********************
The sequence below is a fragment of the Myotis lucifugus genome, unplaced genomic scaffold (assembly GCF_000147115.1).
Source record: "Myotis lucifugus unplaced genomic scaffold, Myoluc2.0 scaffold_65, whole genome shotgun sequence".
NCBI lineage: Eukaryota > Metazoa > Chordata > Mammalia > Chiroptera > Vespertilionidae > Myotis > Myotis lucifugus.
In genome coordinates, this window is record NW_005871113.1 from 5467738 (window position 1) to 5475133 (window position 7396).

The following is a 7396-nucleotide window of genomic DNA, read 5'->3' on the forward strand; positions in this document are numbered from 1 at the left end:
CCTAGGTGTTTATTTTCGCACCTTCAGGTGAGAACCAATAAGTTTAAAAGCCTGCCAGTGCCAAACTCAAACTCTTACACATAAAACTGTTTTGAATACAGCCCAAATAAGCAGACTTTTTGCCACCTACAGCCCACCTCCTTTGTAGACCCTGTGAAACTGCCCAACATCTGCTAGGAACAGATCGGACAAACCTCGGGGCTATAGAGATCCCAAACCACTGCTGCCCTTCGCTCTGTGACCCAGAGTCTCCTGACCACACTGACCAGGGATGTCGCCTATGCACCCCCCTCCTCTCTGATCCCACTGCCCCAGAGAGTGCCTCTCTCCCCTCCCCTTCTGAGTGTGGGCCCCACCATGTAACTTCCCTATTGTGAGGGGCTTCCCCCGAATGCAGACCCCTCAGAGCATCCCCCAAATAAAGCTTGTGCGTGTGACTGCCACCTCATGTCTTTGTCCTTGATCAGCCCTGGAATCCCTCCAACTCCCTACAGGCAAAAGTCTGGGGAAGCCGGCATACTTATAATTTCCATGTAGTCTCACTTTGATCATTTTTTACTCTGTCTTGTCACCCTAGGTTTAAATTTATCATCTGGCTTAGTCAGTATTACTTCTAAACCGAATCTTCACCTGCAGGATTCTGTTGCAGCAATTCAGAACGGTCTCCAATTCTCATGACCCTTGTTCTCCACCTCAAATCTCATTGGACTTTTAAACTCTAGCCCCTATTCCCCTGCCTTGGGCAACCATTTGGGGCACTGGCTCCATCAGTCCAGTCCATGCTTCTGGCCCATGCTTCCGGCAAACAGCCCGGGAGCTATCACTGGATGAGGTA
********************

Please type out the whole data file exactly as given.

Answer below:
The sequence below is a fragment of the Myotis lucifugus genome, unplaced genomic scaffold (assembly GCF_000147115.1).
Source record: "Myotis lucifugus unplaced genomic scaffold, Myoluc2.0 scaffold_65, whole genome shotgun sequence".
NCBI lineage: Eukaryota > Metazoa > Chordata > Mammalia > Chiroptera > Vespertilionidae > Myotis > Myotis lucifugus.
In genome coordinates, this window is record NW_005871113.1 from 5467738 (window position 1) to 5475133 (window position 7396).

The following is a 7396-nucleotide window of genomic DNA, read 5'->3' on the forward strand; positions in this document are numbered from 1 at the left end:
CCTAGGTGTTTATTTTCGCACCTTCAGGTGAGAACCAATAAGTTTAAAAGCCTGCCAGTGCCAAACTCAAACTCTTACACATAAAACTGTTTTGAATACAGCCCAAATAAGCAGACTTTTTGCCACCTACAGCCCACCTCCTTTGTAGACCCTGTGAAACTGCCCAACATCTGCTAGGAACAGATCGGACAAACCTCGGGGCTATAGAGATCCCAAACCACTGCTGCCCTTCGCTCTGTGACCCAGAGTCTCCTGACCACACTGACCAGGGATGTCGCCTATGCACCCCCCTCCTCTCTGATCCCACTGCCCCAGAGAGTGCCTCTCTCCCCTCCCCTTCTGAGTGTGGGCCCCACCATGTAACTTCCCTATTGTGAGGGGCTTCCCCCGAATGCAGACCCCTCAGAGCATCCCCCAAATAAAGCTTGTGCGTGTGACTGCCACCTCATGTCTTTGTCCTTGATCAGCCCTGGAATCCCTCCAACTCCCTACAGGCAAAAGTCTGGGGAAGCCGGCATACTTATAATTTCCATGTAGTCTCACTTTGATCATTTTTTACTCTGTCTTGTCACCCTAGGTTTAAATTTATCATCTGGCTTAGTCAGTATTACTTCTAAACCGAATCTTCACCTGCAGGATTCTGTTGCAGCAATTCAGAACGGTCTCCAATTCTCATGACCCTTGTTCTCCACCTCAAATCTCATTGGACTTTTAAACTCTAGCCCCTATTCCCCTGCCTTGGGCAACCATTTGGGGCACTGGCTCCATCAGTCCAGTCCATGCTTCTGGCCCATGCTTCCGGCAAACAGCCCGGGAGCTATCACTGGATGAGGTA